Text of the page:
The Man of Destiny rises before the dawn and springs out of bed. Full of purpose and joy, he prepares his mind and body to sing praise to his Creator. He understands his mission this day, appreciates his unique role to play, and contemplates how he will leave his signature mark on the moment. He eagerly awaits the sunrise, and when it finally arrives, he pours out his heart to the Almighty in petition and in song. He learns Torah with vigor and sensitivity. He tries to unearth a new gem of wisdom, to produce a chiddush!

In short, the Man of Destiny meets the day with dignity and wonder, thrill and hope, whereas the Man of Fate meets the day with trepidation, sloth, and gloom. In fact, these two men never see things in the same light. Where the Man of Fate sees burden, the Man of Destiny sees opportunity. Where the Man of Fate sees religious shackles, the Man of Destiny sees the keys to life. The Man of Fate wants to escape his Master’s whip, and the Man of Destiny wants to redeem his existence and come near to his Father in heaven.

Both of these men are very human; they both have their struggles and hardships, and they both possess strong inclinations towards evil. But their varied visions of Judaism, and their opposing views of their missions in life, nearly make their existences antithetical.

Allow me to expound upon the expression, “opposing views.” By saying this, I do not mean that one of these men views his life from the Fate perspective and that the other man views his life from the Destiny perspective. On the contrary; both men, at their core, are Men of Fate, with a Vision of Fate and fully know and appreciate this fact. They realize that they were both born against their will as Jews. They know that they have to keep the mitzvot whether they like it or not. They have no choice in the matter. God, in a way, has thrust Himself upon them, and they cannot escape their fate.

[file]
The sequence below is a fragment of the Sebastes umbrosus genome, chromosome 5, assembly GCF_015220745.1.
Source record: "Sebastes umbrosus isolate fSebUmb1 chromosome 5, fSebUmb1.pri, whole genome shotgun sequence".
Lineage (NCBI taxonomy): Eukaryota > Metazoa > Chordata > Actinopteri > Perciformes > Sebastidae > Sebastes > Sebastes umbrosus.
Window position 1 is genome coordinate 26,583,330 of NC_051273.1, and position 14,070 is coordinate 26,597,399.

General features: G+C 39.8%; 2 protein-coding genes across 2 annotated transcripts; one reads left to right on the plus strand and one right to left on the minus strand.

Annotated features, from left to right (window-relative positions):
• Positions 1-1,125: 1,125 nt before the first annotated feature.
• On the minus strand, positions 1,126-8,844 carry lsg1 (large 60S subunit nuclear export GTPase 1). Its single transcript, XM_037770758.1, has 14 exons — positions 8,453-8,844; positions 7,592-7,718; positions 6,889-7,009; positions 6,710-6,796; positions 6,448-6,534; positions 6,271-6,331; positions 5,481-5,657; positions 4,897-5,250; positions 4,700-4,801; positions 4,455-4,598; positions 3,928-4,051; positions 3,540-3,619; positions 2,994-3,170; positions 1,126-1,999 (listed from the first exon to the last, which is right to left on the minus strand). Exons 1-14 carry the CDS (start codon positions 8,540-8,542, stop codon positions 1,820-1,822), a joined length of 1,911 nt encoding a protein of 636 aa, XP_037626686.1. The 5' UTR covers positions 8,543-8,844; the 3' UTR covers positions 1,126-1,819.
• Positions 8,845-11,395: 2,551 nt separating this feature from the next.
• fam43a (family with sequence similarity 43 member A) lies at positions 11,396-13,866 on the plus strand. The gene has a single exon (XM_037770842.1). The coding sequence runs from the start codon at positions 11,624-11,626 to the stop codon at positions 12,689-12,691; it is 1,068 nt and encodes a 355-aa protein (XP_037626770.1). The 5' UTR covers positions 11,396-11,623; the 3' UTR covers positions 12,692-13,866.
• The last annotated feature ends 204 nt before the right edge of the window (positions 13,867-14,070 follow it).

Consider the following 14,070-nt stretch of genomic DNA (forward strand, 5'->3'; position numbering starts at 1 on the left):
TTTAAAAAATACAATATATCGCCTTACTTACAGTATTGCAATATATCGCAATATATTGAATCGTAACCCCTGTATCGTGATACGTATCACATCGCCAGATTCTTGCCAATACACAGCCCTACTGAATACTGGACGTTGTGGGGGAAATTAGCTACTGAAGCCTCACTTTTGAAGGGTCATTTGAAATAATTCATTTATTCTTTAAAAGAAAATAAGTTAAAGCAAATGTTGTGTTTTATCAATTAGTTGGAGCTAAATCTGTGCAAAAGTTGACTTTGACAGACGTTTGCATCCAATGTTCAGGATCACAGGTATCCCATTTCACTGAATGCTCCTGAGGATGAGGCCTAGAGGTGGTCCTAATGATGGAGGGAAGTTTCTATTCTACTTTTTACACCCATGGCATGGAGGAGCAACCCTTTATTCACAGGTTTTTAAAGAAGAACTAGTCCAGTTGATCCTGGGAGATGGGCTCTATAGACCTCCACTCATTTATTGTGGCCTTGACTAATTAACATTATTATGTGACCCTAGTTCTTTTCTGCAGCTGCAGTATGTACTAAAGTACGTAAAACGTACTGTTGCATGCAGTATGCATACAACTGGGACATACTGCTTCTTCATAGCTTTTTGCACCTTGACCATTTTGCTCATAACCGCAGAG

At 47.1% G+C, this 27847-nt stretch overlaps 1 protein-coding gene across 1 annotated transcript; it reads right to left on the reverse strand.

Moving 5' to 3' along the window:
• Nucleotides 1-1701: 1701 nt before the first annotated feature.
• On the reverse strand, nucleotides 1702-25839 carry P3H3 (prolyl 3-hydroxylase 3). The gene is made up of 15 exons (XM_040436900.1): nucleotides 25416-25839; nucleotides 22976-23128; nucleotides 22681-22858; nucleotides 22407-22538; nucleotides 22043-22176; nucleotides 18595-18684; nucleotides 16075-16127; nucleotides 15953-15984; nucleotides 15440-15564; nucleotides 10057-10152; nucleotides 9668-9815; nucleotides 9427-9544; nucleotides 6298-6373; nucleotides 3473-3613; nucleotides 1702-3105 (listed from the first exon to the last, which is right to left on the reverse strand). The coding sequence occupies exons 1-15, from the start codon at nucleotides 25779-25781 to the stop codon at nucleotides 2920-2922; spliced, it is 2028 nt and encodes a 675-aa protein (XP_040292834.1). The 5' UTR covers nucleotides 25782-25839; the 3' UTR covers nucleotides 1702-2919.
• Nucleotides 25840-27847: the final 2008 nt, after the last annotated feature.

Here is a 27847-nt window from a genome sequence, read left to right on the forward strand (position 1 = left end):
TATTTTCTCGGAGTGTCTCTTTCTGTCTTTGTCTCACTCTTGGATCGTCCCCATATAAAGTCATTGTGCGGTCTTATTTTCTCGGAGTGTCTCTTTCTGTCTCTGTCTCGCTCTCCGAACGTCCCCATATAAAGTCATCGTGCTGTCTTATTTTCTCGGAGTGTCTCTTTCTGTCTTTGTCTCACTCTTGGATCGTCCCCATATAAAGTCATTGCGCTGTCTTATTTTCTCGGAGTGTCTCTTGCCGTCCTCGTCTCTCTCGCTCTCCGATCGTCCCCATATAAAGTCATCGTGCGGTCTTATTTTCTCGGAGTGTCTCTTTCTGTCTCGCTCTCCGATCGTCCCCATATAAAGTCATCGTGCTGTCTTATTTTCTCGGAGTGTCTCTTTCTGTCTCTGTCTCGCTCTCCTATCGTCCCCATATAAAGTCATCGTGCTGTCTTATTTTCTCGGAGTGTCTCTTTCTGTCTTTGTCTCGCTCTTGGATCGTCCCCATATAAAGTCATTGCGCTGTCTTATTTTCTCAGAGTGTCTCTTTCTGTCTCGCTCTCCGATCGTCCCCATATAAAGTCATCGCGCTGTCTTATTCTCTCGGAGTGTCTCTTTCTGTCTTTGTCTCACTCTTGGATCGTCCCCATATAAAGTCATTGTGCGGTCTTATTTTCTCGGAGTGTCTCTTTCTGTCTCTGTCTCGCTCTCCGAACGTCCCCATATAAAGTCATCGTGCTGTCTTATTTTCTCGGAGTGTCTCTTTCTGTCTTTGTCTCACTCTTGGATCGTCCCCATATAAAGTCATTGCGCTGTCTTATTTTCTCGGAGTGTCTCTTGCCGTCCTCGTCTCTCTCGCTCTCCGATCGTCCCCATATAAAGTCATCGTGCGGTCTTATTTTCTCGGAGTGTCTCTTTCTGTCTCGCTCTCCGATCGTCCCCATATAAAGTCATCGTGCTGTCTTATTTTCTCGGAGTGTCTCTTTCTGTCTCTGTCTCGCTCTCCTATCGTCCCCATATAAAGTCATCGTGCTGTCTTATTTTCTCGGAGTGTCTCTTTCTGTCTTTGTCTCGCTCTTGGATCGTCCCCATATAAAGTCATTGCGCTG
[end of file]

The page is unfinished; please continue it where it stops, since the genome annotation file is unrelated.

But the Man of Destiny does one better. He takes his Judaism to the level of purpose, choice, action, and direction; he builds upon the Fate Vision. Indeed, this act of ascent on the part of the Man of Destiny encapsulates and represents the essence of our task in this world. In the words of Rabbi Soloveitchik:

According to Judaism, man’s mission in this world is to turn fate into destiny – an existence that is passive and influenced into an existence that is active and influential; an existence of compulsion, perplexity, and speechlessness into an existence full of will, vision, and initiative…Destiny bestows on man a new status in God’s world. It bestows upon man a royal crown, and thus he becomes God’s partner in the work of creation.

I mentioned earlier that I thought your separation from God, Torah, and Am Yisrael was due to the fact that you view the Torah’s vision for you as a stifling one. I think you feel that if you totally give in to Torah, you will be stripped of your creativity and lose your uniqueness. Well, Noah, if painting pictures of the Crucifixion is your idea of creativity, then yes, embracing the Torah will stifle you. But I’m not talking about art.